Zucchini, Carrot, and Beetroot Tart (GF)

This tart was the result of an accumulation of leftovers. There was the ricotta pesto filling that had been sitting in the fridge since my latest experiment with ravioli making, as well as countless vegetables from last weeks farmer's market that had to be used up before we could justify going back for more. So, with the help of La Tartine Gourmande's quinoa, buckwheat, and brown rice crust, these simple leftovers became a delicious summer tart. The most wonderful thing about this tart is the possibilities it presents. One could use thinly sliced sweet potato or squash, oven roasted peppers, tomatoes, or asparagus. The crust and ricotta filling are really the perfect base for whatever vegetables are lying forlorn and forgotten in your own fridge. 
Below is a picture of my tart, which I sprinkled with ground hazelnuts before baking just for fun. The crust looks so dark because of the buckwheat in the dough, not because it is burnt. It is a mild, light, and buttery crust and works well with just about anything.

Zucchini, Carrot, and Beetroot Tart (GF)
   Crust (from La Tartine Gourmande's cookbook)
     1/2 cup (90 g) brown rice flour
     1/3 cup (50 g) buckwheat flour (despite the sound of its name, this is a gluten free flour)
     1/3 cup (40 g) quinoa flour
     1 1/2 tsp xanthan gum
     1 tbsp poppy seeds (optional)
     1/2 tsp sea salt
     6 tbsp butter, chilled and diced
     1 egg (the recipe calls for a small egg, but I used large and reduced the amount of water)
     1-3 tbsp cold water (will depend on egg size)
   "Ricotta" Pesto Filling
     1 1/2 cups ricotta (I used farmer's cheese, which is basically the same but a little lighter)
     1 egg
     1 tbsp pesto (I used homemade)
     Pepper to taste
     2-3 medium beets
     1 small zucchini
     2 medium carrots, peeled
     2 tbsp olive oil
   Crust (from La Tartine Gourmande)
Mix your brown rice flour, buckwheat flour, quinoa flour, xanthan gum, poppy seeds, and salt in the bowl of a stand mixer with the paddle blade. (One can also made this in the food processor, using the pulse action). 
Add your chilled and diced butter and mix with the dry ingredients until the mixture is crumbly. Add your egg and mix until combined. Gradually add the cold water, a teaspoon at a time, until the dough forms a ball and detaches from the sides of the bowl. The amount of water you use will depend on how large your egg is (and probably the humidity etc.) so be aware that the necessary quantity will vary. 
Gather the dough into a ball, wrap it in plastic wrap, and store it in the refrigerator for at least one hour. If storing for a longer period of time, be sure to take the dough out of the fridge about 30 minutes before using so that it is not too hard to roll.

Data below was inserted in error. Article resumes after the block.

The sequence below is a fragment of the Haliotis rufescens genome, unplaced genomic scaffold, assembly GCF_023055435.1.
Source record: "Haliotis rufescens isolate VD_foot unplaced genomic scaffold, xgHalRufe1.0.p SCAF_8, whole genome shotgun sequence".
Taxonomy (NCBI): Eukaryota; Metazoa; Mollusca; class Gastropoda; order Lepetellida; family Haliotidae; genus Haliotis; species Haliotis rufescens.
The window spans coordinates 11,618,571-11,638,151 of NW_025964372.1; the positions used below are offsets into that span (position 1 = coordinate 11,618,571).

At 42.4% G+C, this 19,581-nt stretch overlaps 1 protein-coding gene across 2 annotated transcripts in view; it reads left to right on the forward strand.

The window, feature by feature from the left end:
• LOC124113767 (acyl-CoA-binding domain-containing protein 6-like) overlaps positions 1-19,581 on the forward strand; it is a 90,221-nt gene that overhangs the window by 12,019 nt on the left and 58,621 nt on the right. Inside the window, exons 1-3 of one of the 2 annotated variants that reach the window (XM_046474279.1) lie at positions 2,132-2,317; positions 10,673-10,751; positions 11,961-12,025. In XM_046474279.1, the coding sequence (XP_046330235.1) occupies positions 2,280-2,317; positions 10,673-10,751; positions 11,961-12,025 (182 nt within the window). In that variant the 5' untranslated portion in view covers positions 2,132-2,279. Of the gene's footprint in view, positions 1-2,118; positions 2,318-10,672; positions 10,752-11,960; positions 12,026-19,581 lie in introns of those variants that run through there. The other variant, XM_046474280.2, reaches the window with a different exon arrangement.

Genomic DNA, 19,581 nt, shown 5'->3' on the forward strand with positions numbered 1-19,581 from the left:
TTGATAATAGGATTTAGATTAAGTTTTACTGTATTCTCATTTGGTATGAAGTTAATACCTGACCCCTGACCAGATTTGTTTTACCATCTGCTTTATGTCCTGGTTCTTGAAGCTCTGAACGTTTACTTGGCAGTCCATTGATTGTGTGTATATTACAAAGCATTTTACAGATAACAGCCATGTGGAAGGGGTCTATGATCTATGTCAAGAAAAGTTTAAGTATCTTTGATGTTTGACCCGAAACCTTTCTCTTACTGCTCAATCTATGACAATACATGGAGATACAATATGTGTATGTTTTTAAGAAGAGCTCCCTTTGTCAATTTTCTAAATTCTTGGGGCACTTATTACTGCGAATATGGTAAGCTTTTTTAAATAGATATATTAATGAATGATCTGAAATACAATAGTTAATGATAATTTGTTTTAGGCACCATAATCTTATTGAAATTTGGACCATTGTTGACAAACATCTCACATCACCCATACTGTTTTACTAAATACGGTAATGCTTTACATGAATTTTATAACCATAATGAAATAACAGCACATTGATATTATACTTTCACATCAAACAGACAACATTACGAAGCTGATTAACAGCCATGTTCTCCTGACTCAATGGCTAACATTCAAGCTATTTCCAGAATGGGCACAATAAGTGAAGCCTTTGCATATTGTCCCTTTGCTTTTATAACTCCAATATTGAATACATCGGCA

"Ricotta" Pesto Filling
In the bowl of a stand mixer fitted with the paddle blade, beat your ricotta until fairly smooth. Add your egg and mix until combined. Add the pesto and the pepper and mix again. I initially made this as a ravioli filling, so I had chopped a bit of oven dried tomato into the mixture but this isn't necessary. Store the mixture in the fridge if you are not using it immediately. 
Boil the beets for 40 minutes in a medium-sized pot and peel while running under cold water. The peel should come off easily.
Thinly slice all the vegetables with a mandolin or by hand. A mandoline will speed things up a lot and your slices will probably be more even but it is not essential. 
Preheat the oven to 375˚ F and grease your tart pan. I used a 4x13 inch rectangular tart pan but a 10 inch round one will work just as well. 
Roll out your dough and line the tart pan. Fill the crust either will pie weights or with dried beans/lentils over parchment so that the bottom of the crust does not bubble up. Pre-bake for 12 minutes.
Let the crust cool for 5-10 minutes before filling. One should probably wait at least 10 but I was impatient and wanted to get decorating. Apply a generous layer of your ricotta filling, making sure to spread to the corners and the edges with the help of a spatula. It doesn't matter if the top is perfectly smooth as you will be covering it in vegetables but you want the layer to be nice and even.
Arrange whatever vegetables you have chosen to use in whatever pattern you like - get creative! I layered mine in alternating stripes of carrot, zucchini, and beetroot and was very happy with the results.
Drizzle the vegetables with olive oil (I also sprinkled on my ground hazelnuts at this point). Bake for 35 minutes and let sit for 5-10 before removing from the tart pan and serving. As we were trying to eliminate as many vegetables as possible, I served mine with asparagus and sautéed beet greens but a simple salad would work nicely as well.


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